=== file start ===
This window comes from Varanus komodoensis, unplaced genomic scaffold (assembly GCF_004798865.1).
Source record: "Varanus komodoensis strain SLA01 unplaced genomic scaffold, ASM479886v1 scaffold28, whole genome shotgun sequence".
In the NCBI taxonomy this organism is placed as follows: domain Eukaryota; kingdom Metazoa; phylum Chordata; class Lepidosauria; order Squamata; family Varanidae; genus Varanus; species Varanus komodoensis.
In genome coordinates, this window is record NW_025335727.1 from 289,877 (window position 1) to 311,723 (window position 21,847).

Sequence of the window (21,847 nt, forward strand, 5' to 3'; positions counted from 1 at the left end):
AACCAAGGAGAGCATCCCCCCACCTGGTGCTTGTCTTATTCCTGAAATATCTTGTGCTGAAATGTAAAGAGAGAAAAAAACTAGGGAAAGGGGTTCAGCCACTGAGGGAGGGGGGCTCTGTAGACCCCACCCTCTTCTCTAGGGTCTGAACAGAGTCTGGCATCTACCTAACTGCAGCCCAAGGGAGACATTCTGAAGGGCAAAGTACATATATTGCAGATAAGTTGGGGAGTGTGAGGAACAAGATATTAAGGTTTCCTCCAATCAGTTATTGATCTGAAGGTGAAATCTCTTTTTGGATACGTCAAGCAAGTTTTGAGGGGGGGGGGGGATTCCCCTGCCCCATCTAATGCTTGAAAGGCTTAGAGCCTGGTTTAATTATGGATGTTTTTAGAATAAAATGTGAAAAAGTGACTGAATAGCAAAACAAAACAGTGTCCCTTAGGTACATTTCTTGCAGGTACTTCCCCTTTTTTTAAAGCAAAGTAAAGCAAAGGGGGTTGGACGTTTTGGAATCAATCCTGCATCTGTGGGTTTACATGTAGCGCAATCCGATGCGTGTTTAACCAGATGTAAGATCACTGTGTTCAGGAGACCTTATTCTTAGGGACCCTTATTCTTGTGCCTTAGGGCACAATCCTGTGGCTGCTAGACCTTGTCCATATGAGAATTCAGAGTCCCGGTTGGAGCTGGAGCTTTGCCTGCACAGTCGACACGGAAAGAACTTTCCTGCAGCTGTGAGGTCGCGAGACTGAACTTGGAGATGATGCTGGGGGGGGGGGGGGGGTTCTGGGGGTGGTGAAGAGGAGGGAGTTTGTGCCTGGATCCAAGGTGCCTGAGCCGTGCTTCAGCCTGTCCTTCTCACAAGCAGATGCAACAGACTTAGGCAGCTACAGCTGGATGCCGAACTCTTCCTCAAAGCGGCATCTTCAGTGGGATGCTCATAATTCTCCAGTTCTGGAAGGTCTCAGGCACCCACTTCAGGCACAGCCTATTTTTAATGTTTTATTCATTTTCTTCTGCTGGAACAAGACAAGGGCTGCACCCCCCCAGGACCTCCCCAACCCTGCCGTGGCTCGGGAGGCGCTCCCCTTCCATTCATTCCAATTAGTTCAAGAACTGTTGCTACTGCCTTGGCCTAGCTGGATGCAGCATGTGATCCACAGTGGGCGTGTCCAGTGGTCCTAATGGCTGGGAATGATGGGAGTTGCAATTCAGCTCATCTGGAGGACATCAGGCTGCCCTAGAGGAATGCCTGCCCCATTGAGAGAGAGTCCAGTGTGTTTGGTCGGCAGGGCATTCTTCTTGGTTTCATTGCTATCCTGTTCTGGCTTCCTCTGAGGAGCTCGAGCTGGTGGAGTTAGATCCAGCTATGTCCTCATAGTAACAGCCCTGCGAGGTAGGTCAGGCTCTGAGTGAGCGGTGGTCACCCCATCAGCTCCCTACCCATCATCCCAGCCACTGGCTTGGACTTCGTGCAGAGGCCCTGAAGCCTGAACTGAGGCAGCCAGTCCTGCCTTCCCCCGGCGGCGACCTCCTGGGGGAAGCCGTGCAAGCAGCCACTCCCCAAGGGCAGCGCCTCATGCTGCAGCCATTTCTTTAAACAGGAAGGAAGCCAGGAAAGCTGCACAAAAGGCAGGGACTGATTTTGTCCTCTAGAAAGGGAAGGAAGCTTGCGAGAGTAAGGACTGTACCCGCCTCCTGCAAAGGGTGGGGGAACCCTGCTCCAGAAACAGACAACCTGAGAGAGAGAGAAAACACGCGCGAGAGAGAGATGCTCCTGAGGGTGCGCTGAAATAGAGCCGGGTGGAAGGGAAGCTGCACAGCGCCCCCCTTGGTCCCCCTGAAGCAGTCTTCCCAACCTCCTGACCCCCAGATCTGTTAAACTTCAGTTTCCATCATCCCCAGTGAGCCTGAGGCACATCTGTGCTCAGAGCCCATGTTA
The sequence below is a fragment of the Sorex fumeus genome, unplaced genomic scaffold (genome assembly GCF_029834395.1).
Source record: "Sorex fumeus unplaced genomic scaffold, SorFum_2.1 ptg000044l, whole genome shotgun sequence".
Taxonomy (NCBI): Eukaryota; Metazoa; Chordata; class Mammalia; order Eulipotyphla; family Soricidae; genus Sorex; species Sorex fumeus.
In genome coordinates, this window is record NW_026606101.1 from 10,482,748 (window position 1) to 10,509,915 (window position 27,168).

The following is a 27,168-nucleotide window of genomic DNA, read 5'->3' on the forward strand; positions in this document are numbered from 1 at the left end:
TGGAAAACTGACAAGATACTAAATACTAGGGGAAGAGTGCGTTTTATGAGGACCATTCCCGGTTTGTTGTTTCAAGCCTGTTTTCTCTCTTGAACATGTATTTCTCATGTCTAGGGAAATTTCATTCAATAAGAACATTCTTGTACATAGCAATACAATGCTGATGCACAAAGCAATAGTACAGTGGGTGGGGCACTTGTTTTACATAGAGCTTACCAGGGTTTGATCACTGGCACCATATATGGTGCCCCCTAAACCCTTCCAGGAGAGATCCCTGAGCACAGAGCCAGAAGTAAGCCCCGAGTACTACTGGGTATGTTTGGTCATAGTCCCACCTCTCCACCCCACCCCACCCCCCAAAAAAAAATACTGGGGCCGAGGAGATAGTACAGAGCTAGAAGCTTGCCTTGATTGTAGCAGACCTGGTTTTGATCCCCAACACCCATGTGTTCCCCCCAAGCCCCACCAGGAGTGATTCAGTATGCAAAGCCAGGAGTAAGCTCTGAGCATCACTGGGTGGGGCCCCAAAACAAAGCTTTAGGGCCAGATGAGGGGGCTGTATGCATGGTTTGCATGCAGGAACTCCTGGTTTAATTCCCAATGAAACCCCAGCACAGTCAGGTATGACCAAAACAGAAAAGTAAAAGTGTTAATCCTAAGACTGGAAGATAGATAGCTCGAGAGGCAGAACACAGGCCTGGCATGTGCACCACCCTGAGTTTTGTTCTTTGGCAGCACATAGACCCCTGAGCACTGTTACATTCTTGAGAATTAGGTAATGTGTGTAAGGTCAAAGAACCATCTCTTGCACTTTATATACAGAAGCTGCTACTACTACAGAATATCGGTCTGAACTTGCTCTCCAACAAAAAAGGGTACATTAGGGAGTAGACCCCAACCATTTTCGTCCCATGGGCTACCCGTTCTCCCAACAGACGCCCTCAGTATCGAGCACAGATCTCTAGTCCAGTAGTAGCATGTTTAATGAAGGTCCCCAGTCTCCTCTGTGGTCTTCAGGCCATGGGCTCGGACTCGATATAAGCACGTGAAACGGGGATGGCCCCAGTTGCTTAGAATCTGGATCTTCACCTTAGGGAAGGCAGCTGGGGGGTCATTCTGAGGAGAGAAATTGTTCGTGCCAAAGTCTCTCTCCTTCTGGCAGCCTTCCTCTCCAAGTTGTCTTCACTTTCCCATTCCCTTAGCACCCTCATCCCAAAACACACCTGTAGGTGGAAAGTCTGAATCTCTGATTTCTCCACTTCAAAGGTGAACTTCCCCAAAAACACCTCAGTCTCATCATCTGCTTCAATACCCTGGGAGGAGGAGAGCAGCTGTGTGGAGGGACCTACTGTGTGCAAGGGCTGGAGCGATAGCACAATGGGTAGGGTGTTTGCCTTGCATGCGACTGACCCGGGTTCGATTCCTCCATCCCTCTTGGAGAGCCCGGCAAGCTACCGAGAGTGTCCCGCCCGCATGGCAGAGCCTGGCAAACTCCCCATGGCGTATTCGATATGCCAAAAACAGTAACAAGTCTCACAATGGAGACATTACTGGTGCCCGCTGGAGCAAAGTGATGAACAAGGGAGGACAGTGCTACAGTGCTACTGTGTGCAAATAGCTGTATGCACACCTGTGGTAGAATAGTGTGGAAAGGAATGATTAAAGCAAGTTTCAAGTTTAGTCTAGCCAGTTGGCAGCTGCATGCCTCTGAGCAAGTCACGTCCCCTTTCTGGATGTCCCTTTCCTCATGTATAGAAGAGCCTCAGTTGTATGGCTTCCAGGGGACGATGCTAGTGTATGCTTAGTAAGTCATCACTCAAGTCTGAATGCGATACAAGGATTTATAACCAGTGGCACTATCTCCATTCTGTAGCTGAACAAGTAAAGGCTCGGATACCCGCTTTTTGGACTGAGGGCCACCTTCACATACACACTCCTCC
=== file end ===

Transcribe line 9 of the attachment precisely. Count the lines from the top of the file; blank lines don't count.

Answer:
Taxonomy (NCBI): Eukaryota; Metazoa; Chordata; class Mammalia; order Eulipotyphla; family Soricidae; genus Sorex; species Sorex fumeus.